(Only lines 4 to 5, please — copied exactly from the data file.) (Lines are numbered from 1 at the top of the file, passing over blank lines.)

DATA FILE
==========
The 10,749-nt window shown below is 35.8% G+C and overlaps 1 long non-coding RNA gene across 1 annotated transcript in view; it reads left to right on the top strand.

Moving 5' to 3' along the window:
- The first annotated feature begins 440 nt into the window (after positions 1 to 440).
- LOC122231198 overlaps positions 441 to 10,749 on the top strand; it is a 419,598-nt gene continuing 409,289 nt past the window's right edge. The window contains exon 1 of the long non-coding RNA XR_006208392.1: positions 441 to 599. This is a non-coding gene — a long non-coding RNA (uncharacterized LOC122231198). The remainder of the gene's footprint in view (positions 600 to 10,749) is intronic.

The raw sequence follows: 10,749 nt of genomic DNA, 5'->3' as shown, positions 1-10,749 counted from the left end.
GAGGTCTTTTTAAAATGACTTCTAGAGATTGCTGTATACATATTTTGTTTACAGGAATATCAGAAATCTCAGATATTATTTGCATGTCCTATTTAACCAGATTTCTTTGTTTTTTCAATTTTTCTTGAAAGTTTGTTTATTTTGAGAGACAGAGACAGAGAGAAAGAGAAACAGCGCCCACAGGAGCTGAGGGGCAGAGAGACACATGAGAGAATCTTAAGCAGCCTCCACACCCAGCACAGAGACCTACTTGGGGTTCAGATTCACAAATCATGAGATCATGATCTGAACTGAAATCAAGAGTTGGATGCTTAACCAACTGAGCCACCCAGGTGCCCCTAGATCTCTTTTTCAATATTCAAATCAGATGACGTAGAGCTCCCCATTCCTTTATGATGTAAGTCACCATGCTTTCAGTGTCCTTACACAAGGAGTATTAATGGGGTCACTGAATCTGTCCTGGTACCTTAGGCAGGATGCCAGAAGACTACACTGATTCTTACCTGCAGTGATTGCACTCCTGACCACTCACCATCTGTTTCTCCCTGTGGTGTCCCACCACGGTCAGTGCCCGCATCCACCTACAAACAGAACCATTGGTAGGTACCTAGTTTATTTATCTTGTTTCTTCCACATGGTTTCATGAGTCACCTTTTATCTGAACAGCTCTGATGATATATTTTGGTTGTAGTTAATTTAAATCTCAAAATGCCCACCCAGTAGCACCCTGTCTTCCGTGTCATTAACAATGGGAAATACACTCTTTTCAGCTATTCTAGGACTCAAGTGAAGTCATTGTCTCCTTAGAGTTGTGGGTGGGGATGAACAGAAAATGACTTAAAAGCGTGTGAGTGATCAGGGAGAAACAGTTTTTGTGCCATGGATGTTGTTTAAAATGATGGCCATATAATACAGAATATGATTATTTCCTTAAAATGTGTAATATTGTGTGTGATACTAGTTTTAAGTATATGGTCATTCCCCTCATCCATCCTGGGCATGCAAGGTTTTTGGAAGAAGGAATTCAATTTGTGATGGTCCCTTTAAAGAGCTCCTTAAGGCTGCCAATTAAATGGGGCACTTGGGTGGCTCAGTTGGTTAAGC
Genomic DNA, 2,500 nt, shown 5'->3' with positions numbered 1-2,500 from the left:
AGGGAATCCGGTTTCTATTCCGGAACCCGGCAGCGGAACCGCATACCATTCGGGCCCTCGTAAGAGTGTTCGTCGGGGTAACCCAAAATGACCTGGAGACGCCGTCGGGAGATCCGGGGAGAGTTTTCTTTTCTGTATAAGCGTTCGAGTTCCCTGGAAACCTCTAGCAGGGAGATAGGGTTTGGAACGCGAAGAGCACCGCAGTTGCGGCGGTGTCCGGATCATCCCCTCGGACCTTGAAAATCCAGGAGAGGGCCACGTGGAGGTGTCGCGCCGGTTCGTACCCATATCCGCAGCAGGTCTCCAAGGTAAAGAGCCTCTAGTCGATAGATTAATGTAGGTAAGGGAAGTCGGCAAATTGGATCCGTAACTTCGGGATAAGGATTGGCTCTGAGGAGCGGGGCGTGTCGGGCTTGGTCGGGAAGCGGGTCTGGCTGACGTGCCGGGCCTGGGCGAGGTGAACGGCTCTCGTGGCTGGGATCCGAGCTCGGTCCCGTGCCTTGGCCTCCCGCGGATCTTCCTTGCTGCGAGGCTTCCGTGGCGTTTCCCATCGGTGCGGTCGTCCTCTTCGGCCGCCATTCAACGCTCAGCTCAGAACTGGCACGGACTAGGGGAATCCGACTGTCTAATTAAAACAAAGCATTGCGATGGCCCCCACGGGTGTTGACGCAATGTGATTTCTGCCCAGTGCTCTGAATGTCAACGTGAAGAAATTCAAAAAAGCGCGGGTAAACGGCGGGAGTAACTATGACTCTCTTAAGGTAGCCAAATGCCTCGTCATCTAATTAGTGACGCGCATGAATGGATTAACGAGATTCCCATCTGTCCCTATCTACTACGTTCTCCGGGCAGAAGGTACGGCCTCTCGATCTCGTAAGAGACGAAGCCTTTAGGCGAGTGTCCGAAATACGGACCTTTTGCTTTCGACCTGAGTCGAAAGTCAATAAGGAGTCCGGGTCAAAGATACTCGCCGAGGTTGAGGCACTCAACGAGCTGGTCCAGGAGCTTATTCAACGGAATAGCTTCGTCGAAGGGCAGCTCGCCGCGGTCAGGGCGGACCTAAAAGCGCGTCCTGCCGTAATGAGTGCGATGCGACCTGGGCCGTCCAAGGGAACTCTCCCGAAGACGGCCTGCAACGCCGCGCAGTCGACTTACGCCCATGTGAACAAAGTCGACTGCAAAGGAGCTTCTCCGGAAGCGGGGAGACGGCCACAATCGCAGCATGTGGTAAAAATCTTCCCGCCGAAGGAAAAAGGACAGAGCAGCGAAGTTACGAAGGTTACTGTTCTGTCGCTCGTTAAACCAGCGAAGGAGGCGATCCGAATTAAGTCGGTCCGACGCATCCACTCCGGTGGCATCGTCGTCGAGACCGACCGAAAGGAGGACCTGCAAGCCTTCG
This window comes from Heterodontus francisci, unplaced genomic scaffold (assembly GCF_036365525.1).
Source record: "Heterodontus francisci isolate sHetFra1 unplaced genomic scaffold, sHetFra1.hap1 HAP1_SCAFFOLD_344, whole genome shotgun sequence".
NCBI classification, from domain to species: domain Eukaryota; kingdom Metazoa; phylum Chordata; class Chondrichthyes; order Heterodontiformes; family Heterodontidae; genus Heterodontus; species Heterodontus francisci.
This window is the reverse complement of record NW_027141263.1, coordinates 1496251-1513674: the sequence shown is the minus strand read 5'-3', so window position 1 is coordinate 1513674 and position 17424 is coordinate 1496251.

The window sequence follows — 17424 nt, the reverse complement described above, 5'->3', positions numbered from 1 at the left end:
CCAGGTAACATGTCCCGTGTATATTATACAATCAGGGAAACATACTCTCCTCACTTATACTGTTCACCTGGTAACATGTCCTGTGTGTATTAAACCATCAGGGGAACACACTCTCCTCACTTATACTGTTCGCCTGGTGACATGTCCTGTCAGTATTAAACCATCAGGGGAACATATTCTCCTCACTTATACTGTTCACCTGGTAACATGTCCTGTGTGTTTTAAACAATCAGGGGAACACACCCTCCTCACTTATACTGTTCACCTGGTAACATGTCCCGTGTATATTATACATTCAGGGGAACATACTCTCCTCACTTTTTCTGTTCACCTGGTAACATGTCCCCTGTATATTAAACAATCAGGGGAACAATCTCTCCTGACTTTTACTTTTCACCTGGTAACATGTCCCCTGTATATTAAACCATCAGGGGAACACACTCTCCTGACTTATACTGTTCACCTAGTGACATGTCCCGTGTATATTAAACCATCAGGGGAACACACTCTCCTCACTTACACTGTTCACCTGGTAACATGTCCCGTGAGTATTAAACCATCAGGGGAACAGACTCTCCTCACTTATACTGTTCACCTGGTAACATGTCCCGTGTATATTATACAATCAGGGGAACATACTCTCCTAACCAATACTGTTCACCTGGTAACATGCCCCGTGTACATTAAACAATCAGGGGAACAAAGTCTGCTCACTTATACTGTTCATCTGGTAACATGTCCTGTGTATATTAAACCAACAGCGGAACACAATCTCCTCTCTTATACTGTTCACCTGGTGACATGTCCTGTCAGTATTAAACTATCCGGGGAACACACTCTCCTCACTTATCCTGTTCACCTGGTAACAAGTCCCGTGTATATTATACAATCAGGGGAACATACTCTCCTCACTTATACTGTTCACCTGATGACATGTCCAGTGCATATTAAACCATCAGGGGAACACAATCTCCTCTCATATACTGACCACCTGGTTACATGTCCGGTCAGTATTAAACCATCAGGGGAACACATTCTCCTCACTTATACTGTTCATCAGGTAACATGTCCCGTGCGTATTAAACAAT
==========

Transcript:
- LOC122231198 overlaps positions 441 to 10,749 on the top strand; it is a 419,598-nt gene continuing 409,289 nt past the window's right edge. The window contains exon 1 of the long non-coding RNA XR_006208392.1: positions 441 to 599. This is a non-coding gene — a long non-coding RNA (uncharacterized LOC122231198). The remainder of the gene's footprint in view (positions 600 to 10,749) is intronic.

The raw sequence follows: 10,749 nt of genomic DNA, 5'->3' as shown, positions 1-10,749 counted from the left end.